An extended sequence where they show their methods for choosing their victims does not get caught up in any sort of remorse. Even the newest member of their group, turned during the course of the film, shows no ethical dilemma over his need to drink human blood. He's more upset that he can't also eat chips. they accept their condition as one does diabetes, or that they are alive at all. And that is refreshing. They aren't played as demons or the cursed or anything that garners them sympathy. They are played as straight as a musician would be in a dockumentary about jazz music would be. And, critically, the way Waititi and Clement have directed the film, the movie hoists no ulterior interpretation upon the viewer. We are not expected to feel the remorse for the victims in the character's place. We experience events as passively and regularly as they do. In the film's most horrific moments (there are two extended sequences where jokes take a back seat to a real expression of terror), the atmosphere is perfectly created and executed, but immediately after, the film reverts to its passive style, relieving us of the horror payoff ("ahh... Petyr got him" is a perfectly delivered example of how to defuse tension).

It's also a fair indictment of bloke culture. These flat mates are rather solitary and independent. They tolerate one another more than anything else, but there is also an understanding that they are all misfits, and can only find tolerance among themselves. They socialize together, they stigmatize together, and their entire individual identities seem more wrapped up in their group dynamic. And the smallest disturbance to that (a new member, the immolation of another) throws them into chaos. the film spends the most time on bringing the newly turned Nick into the group, but Nick is never the focus. The focus is on how Nick's arrival affects Vlad, Viago and Deacon. The rivalry they have with the local werewolf pack is born more out of cultural expectation than actual dislike, as they discover towards the film's. And without the infusion of a new member, their dynamic is caught in sad, desperate nostalgia. To say nothing of the threat that the addition of a girl of equal standing poses to the guys (the character of Jackie might be the most successful satire of the entire film).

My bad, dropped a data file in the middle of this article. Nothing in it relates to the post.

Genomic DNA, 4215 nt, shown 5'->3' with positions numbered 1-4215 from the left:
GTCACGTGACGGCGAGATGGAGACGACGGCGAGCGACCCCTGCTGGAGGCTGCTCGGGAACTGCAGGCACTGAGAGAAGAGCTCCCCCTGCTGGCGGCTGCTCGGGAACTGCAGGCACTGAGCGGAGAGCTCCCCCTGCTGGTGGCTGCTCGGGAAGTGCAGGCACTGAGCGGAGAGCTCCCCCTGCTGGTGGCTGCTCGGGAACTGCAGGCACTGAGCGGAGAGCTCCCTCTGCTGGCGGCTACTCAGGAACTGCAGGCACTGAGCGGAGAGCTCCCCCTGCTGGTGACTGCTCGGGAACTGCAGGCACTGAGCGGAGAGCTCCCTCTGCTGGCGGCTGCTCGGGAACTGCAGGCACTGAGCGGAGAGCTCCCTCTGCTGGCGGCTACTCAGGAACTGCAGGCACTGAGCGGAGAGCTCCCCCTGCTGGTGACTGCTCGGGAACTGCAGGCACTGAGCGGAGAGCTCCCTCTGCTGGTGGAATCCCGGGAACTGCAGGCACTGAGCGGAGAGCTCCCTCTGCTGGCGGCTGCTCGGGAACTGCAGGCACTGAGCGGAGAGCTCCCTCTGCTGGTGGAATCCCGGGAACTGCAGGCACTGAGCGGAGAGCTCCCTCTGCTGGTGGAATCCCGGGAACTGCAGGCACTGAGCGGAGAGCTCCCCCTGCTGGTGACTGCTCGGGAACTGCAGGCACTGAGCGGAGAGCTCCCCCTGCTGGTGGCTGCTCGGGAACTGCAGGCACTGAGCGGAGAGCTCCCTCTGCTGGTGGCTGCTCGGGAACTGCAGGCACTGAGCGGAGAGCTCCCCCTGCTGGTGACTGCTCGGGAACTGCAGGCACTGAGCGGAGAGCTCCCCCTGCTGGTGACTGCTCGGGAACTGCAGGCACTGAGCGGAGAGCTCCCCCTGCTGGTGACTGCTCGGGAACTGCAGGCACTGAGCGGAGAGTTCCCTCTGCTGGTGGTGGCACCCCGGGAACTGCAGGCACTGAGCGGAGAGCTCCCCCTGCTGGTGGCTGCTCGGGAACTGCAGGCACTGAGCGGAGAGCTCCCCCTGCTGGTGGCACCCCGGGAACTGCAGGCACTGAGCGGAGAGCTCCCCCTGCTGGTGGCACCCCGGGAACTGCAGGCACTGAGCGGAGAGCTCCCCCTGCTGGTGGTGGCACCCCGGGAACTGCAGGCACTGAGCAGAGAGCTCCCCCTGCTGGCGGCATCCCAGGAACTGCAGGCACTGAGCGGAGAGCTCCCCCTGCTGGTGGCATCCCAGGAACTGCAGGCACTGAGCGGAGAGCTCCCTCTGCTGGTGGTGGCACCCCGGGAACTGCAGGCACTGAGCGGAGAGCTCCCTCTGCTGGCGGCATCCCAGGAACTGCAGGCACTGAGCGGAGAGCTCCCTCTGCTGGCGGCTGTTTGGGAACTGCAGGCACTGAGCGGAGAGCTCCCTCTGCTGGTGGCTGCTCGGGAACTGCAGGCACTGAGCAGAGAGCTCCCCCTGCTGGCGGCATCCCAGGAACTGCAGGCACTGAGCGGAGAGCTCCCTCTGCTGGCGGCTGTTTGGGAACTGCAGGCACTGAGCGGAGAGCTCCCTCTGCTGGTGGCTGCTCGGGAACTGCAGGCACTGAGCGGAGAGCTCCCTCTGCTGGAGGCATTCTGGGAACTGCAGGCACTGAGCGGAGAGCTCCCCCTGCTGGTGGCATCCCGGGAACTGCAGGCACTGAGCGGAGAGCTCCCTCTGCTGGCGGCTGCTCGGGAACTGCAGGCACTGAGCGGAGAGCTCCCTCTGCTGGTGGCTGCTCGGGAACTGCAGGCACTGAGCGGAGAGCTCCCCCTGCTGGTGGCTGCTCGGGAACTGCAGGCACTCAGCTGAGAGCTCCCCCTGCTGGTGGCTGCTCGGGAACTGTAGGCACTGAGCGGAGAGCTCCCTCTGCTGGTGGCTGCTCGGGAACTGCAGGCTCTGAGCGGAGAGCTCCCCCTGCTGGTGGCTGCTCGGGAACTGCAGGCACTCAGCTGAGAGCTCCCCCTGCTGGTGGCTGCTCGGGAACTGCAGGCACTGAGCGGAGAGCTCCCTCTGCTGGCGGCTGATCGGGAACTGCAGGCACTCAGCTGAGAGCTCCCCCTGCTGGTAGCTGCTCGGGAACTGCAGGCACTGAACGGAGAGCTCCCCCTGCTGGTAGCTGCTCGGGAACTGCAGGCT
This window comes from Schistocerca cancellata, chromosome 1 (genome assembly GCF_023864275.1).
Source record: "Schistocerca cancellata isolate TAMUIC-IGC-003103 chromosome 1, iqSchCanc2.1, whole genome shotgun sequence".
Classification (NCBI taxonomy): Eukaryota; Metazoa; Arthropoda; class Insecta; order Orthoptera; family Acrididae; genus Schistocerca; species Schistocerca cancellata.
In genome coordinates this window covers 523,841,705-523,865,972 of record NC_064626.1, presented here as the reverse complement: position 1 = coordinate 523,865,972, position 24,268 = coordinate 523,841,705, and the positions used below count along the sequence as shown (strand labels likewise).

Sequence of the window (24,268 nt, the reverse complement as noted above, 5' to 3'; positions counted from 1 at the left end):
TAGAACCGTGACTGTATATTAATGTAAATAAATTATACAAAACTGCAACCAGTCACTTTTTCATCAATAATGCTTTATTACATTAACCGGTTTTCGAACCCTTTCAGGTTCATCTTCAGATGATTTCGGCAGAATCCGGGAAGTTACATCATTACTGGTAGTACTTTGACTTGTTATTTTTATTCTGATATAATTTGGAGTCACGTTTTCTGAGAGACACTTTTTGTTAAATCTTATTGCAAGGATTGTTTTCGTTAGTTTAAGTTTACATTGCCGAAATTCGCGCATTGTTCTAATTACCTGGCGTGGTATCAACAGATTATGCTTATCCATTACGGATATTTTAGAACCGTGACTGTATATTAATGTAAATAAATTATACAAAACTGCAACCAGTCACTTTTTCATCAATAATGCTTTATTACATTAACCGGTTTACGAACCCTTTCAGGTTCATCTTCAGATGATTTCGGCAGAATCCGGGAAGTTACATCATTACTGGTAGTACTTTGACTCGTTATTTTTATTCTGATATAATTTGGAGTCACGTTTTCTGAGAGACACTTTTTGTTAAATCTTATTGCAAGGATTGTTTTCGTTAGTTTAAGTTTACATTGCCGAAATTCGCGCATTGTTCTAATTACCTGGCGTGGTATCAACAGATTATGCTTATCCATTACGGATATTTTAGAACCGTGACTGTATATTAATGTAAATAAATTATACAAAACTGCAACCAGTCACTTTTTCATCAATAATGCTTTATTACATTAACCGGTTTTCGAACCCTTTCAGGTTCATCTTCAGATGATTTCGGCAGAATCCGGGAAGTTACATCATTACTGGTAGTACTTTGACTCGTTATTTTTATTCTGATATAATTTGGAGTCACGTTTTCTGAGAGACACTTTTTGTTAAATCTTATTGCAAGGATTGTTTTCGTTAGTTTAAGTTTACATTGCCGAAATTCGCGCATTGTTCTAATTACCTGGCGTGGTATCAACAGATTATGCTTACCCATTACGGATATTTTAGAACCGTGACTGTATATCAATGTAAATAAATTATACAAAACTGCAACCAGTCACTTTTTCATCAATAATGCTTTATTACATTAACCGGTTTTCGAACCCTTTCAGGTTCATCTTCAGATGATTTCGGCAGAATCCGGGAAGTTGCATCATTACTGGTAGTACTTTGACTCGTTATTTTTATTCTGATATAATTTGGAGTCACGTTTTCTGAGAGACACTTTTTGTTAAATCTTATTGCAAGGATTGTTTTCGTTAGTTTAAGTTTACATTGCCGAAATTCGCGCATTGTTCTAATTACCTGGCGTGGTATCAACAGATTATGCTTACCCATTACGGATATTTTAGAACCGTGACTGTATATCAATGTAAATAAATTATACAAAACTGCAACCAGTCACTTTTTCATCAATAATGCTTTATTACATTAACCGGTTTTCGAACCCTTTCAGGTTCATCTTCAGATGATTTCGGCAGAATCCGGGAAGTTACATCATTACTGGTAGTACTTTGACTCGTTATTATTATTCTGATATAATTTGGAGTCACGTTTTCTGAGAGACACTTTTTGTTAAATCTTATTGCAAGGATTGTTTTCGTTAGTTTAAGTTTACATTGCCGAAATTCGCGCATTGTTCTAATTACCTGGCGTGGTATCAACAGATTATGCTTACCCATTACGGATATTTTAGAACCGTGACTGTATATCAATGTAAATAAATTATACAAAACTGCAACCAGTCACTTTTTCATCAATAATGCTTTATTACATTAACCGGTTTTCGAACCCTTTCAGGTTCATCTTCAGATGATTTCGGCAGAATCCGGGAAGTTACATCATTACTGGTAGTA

Aside from the success of the format, and the outstanding success in tone (the film is unfairly funny, as it rarely gives you a moments pause between laughs), I was very impressed with the production. Being vampires, these characters are capable of various supernatural abilities, all used for laughs, but executed in marvelous ways. CG is used sparingly and effectively, and for the most part, they rely on practical effects. the wire work in the film is, frankly, beyond belief. Perhaps because they use it in extremely unpretentious and unambitious ways. A frozen, mid air fight in a corner kitchen, while police poke about the room stands out. the most impressive effect of the entire film though was a hall way fisticuffs, which saw two characters move from ceiling to wall to floor more seamlessly and more realistically that Christopher Nolan was able to pull off in Inception, and he had a giant spinning room. What is clear is that they put big effort into appearing to have little ambition and it netted in maximum result. This film stands as an early contender for my favourite of the year, and anything else is going to have to put a lot of work into knocking it from that position.
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About MR. Clark

Adopting the descriptor of "successfully unpublished author", MR. Clark began writing things on the internet in 2012, which he believed to be an entirely reputable and civilized place to find and deliver information. He regrets much.